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February 16, 2015
The search for wisdom and Christ
By Bishop Arthur Serratelli

Benjamin Franklin holds the great distinction of being not only one of America’s founding fathers, but also one of her most cherished sons. He was statesman, writer, inventor and philosopher. In our age of increasing specialization, the breadth of his contributions staggers the mind. The Franklin stove, the lightning rod, swim fins, the glass armonica, the flexible catheter and bifocal glasses, to name a few.

Franklin has also left behind a rich literary legacy. He wrote essays, books and...

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February 05, 2015
Why Suffering?
By Bishop Arthur Serratelli

Nestled in the foothills of the Pyrenees in southwestern France is the small town of Lourdes. Its population of 15,000 swells every tourist season to more than 5,000,000. Lourdes has more hotels per square kilometer than any other city in France except Paris. Ever since the apparition of the Blessed Virgin Mary to Bernadette Soubirous on Feb. 11, 1858, there have been more than 200 million people who have come to pray at this shrine.

The crippled and the blind, the healthy and the sick, the...

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January 29, 2015
Eight Hundred Years of Prayer: Lawyers, Faith, and the Common Good
By Bishop James D. Conley

The Catholic tradition of the Red Mass dates back to the year 1245, when the Bishop of Paris brought together the lawyers and law students working in his city to pray that the Holy Spirit would bless them with wisdom and good counsel. The Church has been praying for holy and virtuous lawyers for eight hundred years. Maybe another eight hundred years will finally do the trick!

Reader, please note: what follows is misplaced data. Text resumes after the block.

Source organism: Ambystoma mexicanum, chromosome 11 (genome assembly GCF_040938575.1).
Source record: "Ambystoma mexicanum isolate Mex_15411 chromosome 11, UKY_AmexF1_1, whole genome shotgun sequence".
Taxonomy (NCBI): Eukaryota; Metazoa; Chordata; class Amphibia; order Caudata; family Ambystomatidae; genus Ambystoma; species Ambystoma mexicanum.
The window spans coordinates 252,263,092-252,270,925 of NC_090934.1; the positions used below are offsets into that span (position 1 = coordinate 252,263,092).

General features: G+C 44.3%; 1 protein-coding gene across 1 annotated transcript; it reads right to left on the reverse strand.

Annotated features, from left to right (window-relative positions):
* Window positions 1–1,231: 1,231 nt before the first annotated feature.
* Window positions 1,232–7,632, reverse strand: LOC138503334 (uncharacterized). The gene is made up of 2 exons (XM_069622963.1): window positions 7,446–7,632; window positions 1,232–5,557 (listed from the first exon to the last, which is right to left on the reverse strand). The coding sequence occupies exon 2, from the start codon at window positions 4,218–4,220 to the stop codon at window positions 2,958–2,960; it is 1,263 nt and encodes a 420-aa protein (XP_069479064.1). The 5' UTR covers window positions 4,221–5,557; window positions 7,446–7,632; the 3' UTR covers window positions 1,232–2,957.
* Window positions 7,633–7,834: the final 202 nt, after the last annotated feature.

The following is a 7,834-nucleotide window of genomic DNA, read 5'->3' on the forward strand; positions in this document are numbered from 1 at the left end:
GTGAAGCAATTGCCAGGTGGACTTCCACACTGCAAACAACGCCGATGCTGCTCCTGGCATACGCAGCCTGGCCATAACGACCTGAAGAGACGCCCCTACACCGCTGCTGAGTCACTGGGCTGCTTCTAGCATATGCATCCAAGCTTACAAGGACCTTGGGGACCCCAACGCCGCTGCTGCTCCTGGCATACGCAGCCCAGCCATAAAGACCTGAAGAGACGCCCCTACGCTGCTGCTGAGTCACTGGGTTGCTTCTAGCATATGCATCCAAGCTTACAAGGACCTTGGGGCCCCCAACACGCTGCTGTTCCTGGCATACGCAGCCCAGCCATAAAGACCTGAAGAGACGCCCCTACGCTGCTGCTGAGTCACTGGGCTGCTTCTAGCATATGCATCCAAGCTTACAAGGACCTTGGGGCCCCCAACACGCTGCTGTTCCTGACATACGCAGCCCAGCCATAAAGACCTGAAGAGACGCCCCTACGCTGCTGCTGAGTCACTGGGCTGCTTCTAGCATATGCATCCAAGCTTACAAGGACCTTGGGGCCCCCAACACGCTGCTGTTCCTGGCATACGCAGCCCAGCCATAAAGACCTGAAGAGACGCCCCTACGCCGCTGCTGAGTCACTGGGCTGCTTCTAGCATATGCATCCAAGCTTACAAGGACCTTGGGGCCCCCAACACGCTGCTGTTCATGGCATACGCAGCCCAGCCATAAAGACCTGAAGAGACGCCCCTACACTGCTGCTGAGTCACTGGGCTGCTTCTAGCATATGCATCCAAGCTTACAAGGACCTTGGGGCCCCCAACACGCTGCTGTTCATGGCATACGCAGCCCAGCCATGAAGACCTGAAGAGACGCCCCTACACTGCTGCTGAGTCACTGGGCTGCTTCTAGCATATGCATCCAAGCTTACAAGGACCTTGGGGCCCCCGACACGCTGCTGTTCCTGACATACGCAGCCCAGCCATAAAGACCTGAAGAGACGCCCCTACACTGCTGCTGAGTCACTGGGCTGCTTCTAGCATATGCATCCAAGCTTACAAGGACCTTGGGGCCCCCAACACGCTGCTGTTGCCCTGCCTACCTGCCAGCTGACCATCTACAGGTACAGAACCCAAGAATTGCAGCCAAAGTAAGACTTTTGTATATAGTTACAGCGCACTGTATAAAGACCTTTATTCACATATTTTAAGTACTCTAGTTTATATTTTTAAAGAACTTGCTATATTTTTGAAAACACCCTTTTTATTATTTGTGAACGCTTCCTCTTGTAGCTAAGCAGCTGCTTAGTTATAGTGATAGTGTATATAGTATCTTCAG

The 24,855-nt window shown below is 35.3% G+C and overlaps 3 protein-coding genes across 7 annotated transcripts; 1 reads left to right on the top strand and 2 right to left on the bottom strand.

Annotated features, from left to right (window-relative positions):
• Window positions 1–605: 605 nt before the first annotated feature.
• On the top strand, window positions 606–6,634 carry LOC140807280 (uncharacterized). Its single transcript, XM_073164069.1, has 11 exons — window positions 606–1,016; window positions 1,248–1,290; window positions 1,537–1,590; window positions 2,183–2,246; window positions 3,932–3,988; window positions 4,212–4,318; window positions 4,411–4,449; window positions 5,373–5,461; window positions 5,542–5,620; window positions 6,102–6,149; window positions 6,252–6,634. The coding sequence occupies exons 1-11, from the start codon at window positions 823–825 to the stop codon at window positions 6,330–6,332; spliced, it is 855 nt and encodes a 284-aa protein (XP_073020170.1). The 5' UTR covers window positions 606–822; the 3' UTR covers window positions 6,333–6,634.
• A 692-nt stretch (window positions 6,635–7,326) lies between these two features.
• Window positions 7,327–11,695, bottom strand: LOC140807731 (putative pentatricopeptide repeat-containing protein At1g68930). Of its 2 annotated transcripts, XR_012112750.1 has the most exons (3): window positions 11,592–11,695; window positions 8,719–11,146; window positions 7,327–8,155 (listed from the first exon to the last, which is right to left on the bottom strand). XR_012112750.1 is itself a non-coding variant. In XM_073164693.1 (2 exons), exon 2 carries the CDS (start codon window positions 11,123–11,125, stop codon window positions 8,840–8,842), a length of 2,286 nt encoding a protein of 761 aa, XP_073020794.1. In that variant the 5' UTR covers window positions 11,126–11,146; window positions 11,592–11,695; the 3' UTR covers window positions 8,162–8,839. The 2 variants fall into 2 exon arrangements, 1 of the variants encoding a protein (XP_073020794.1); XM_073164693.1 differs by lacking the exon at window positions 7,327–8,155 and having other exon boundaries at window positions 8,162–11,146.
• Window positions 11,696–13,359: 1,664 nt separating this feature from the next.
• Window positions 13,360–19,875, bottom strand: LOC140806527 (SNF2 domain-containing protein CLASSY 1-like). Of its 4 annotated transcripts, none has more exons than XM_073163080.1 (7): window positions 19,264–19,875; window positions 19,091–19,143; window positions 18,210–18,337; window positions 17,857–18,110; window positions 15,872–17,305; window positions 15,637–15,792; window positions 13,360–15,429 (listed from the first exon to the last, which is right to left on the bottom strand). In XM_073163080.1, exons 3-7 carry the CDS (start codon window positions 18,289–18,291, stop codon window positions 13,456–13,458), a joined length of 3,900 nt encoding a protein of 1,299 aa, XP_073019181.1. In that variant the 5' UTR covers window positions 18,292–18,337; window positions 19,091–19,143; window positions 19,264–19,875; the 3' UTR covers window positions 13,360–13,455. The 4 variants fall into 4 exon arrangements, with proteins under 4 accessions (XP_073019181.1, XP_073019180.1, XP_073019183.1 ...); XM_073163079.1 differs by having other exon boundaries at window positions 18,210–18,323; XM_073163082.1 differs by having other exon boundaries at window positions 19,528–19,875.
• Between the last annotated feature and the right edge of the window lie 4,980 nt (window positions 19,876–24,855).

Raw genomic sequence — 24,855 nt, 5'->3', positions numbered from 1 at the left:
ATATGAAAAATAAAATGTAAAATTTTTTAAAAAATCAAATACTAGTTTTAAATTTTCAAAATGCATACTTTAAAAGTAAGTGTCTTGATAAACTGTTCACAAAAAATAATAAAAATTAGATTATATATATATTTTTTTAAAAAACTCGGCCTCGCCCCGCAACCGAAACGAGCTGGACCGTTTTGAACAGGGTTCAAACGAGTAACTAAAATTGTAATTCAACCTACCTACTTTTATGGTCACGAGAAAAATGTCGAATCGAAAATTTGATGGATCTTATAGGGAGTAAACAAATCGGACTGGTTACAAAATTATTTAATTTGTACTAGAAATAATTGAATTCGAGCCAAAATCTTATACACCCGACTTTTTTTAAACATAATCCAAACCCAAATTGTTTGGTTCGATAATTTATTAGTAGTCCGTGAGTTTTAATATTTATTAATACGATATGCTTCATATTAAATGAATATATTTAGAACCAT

As attorneys, your call is to serve the Lord in the life of the mind and in the forum of civil government and public...

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January 22, 2015
America's Next Saint, St. Junípero Serra
By Archbishop José H. Gomez

America’s next saint will be the man who evangelized California and is associated with the beginnings of Los Angeles.

Pope Francis announced last week that he intends to canonize Blessed Junípero Serra, OFM, when he comes to the United States next September.
 
This is great news and I am grateful to our Holy Father for this gift to California and the Americas.

I wish the Pope was coming to Los Angeles, which Padre Serra originally called El Pueblo de Nuestra Señora de los Angeles de...

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January 22, 2015
The 'Throwaway Culture' Has Arrived at Our Doorstep
By Bishop Thomas J. Tobin

Pope Francis has frequently used the phrase “throwaway culture” to lament the
very casual way in which we dispose of unwanted members of the human family when they’re deemed burdensome, inconvenient or useless. While the Holy Father has applied this theme to a number of situations, it seems especially fitting to consider its relevance to abortion, particularly as our nation observes the 42nd Anniversary of Roe v. Wade, the horrible Supreme Court decision that rendered abortion legal in...